January Term, 1903.
J.P. O'Connor, for the appellant.
Fred H. Baker, for the respondent.
The judgment and order should be reversed and a new trial granted, with costs to appellant to abide event.
The court erred in denying the defendant the right to open and close the case on the trial. She had the affirmative of the issue made by the pleadings, and a denial of such right was error which requires a reversal.
The action was brought upon a promissory note made by the defendant and delivered to the deceased. The complaint alleged the making and delivery of the note to the deceased during her lifetime, and that she thereupon became the owner and holder thereof. It also alleged the death of the deceased, the appointment of plaintiff as the administrator of her estate, and that he qualified and was acting as such administrator, letters having been issued to him. It then alleged non-payment of the note, and that plaintiff, as administrator, was entitled to recover thereon, and that defendant was indebted to him, as administrator, in the amount of the note and interest.
The answer denied that the plaintiff was entitled to recover on the note, or that defendant was indebted to him. There were no other express denials.
The answer alleged that the deceased, before her death, caused the note to be delivered to the defendant and directed that the same be paid to a third party and for his benefit. It will thus be seen that all the facts alleged in the complaint were admitted — only conclusions were denied. The only issue made by the pleadings was as to the transfer of the note by the deceased before her death, which was an affirmative defense. It is well settled that the test as to who has the affirmative is whether the plaintiff is entitled to recover upon the pleadings, and without any proof. If he is, then the defendant has the affirmative upon any defense set up in the answer. ( Lake Ontario National Bank v. Judson, 122 N.Y. 278.)
The action was brought upon promissory notes and overdrafts. The answer admitted the giving of the notes and denied the other allegations of the complaint which covered the overdrafts, and then set up an affirmative defense. On the trial the defendant admitted the overdrafts and then claimed the affirmative as to the counterclaim. The court held the question was to be determined upon the pleadings and the admission upon the trial could not aid the defendant in securing the affirmative, though after the admission the plaintiff had no proof to make to maintain his action.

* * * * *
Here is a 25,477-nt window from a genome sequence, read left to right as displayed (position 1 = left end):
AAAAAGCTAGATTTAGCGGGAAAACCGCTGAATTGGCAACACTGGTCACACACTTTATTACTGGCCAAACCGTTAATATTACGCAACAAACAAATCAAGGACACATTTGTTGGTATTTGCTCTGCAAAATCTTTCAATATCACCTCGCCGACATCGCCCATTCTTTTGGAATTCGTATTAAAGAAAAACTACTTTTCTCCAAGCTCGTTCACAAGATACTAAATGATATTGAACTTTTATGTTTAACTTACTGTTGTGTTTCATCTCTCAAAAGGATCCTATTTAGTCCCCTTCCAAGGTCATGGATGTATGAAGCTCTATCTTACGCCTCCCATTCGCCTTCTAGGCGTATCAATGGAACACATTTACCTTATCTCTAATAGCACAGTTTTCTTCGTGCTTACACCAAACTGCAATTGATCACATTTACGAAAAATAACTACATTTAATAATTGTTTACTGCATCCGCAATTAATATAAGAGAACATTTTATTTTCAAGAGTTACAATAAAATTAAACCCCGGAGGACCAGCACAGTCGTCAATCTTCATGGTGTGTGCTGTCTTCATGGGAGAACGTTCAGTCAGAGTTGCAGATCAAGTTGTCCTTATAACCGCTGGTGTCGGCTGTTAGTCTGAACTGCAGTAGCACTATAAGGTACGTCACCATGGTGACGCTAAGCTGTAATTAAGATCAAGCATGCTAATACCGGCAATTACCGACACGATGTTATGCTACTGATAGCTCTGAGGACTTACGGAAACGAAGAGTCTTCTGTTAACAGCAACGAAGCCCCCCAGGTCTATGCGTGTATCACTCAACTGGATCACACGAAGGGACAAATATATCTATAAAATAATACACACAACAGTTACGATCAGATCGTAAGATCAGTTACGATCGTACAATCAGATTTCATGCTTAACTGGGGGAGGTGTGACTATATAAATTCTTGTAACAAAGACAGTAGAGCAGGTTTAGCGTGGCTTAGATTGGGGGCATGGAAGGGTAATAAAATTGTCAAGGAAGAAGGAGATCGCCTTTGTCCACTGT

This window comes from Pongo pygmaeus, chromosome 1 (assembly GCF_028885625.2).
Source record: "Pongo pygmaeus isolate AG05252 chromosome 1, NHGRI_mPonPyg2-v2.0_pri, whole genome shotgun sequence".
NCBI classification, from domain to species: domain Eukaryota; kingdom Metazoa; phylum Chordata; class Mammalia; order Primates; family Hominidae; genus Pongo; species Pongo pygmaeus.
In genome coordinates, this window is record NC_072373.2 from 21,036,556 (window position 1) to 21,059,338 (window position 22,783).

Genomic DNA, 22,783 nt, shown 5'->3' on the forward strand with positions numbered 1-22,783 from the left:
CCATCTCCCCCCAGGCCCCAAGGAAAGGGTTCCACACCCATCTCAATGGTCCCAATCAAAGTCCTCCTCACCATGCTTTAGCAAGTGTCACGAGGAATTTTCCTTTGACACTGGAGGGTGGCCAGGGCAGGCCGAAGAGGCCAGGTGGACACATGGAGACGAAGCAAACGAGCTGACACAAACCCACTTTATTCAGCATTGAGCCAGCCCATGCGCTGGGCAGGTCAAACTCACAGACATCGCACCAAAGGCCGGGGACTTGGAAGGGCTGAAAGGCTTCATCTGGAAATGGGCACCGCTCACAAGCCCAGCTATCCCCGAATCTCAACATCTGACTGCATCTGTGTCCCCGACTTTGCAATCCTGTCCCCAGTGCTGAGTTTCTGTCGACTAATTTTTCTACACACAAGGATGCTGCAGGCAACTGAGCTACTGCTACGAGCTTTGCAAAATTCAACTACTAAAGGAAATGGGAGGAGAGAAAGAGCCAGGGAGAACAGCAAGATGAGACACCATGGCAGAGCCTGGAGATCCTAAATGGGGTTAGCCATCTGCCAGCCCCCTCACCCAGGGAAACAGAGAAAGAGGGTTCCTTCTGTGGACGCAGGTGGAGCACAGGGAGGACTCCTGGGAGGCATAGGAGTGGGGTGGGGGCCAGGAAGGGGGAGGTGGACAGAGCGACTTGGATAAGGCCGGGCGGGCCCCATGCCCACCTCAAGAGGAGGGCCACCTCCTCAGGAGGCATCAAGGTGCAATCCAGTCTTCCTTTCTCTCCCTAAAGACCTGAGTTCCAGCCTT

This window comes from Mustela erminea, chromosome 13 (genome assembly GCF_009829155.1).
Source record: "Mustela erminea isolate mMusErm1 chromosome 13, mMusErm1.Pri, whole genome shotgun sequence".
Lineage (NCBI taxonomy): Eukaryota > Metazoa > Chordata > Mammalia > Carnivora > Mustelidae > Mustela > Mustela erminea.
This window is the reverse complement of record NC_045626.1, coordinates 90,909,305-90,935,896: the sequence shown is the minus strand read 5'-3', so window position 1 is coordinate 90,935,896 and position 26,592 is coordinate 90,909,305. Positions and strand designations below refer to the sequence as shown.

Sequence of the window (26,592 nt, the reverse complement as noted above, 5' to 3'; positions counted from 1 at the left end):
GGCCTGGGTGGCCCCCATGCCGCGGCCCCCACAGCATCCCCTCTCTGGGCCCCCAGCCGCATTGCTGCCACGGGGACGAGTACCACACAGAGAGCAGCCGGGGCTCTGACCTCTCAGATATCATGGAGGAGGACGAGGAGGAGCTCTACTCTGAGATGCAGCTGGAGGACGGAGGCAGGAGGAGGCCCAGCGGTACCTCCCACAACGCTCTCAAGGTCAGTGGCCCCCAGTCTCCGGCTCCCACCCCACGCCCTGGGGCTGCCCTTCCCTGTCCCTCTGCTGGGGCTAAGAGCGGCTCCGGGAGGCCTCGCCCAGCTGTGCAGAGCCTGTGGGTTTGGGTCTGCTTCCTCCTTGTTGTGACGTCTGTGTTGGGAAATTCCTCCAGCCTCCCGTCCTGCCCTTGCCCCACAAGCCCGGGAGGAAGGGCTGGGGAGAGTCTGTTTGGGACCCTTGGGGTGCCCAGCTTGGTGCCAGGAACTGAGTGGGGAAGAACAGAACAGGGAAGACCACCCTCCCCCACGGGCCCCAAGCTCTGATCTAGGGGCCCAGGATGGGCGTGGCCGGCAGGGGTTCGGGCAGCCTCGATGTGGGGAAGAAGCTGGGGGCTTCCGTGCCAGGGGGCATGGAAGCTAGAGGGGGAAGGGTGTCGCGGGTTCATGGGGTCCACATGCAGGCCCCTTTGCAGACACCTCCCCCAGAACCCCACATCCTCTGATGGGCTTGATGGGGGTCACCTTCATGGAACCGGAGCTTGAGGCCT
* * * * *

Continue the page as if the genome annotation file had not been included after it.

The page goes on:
In Claflin v. Baere (28 Hun, 204), to which our attention is called, the complaint alleged the sale and delivery of the goods at agreed prices amounting in the aggregate to a certain sum, which remained wholly unpaid. The answer admitted the sale and delivery of the goods as claimed, but alleged the sale was upon a credit of four months, which time had not expired when the action was commenced, and then denied every allegation not specifically admitted. The court held that the complaint should be construed as alleging that the purchase price was payable at a time prior to the commencement of the action, and the general denial in the answer covered this allegation, that the plaintiffs had, therefore, as a part of their case to prove that the contract of sale was to this effect, and the defendants were denied the right to the affirmative upon this issue. This view of the case was adopted in Plenty v. Rendle (43 Hun, 568).
Claflin v. Jaroslauski (64 Barb. 463), to which our attention is called, was an appeal from an order striking out an answer as sham. The action was upon a note made by two partners to the order of one of them, and indorsed by him and delivered to the plaintiffs. The defense was that the note was given, not for an indebtedness of the firm, but for the individual partner to whom it was payable, and the plaintiffs knew it. It was held that the answer was good. The case is meagerly reported, and it is not apparent from the statements made how this defense amounted to anything so long as the partners both executed the note. It does not appear just what the allegations in the complaint were, or whether there was an express admission or denial in the answer of any of the allegations of the complaint. The court said: "An answer which practically puts in issue the promise (contained in the note) sets up no substantive defense, but is a denial of the plaintiffs' allegation." We fail to see how that case aids us in the determination of the question we are considering.